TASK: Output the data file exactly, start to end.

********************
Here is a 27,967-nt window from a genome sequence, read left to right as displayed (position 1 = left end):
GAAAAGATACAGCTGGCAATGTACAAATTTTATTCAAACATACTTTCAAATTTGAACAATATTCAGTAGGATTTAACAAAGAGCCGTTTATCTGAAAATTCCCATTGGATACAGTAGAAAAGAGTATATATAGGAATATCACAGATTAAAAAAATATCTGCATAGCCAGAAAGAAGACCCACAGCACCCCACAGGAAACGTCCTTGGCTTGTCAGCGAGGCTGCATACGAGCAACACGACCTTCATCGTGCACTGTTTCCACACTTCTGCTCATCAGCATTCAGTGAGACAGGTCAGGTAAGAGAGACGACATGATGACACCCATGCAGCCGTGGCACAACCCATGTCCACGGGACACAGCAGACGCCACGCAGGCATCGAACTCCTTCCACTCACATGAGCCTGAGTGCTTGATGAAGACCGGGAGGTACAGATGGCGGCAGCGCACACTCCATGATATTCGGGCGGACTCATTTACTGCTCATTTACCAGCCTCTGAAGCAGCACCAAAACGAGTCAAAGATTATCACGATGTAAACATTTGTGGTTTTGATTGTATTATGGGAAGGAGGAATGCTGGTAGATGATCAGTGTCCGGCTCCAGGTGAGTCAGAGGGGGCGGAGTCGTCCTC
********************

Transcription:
Here is a 27,967-nt window from a genome sequence, read left to right as displayed (position 1 = left end):
GAAAAGATACAGCTGGCAATGTACAAATTTTATTCAAACATACTTTCAAATTTGAACAATATTCAGTAGGATTTAACAAAGAGCCGTTTATCTGAAAATTCCCATTGGATACAGTAGAAAAGAGTATATATAGGAATATCACAGATTAAAAAAATATCTGCATAGCCAGAAAGAAGACCCACAGCACCCCACAGGAAACGTCCTTGGCTTGTCAGCGAGGCTGCATACGAGCAACACGACCTTCATCGTGCACTGTTTCCACACTTCTGCTCATCAGCATTCAGTGAGACAGGTCAGGTAAGAGAGACGACATGATGACACCCATGCAGCCGTGGCACAACCCATGTCCACGGGACACAGCAGACGCCACGCAGGCATCGAACTCCTTCCACTCACATGAGCCTGAGTGCTTGATGAAGACCGGGAGGTACAGATGGCGGCAGCGCACACTCCATGATATTCGGGCGGACTCATTTACTGCTCATTTACCAGCCTCTGAAGCAGCACCAAAACGAGTCAAAGATTATCACGATGTAAACATTTGTGGTTTTGATTGTATTATGGGAAGGAGGAATGCTGGTAGATGATCAGTGTCCGGCTCCAGGTGAGTCAGAGGGGGCGGAGTCGTCCTC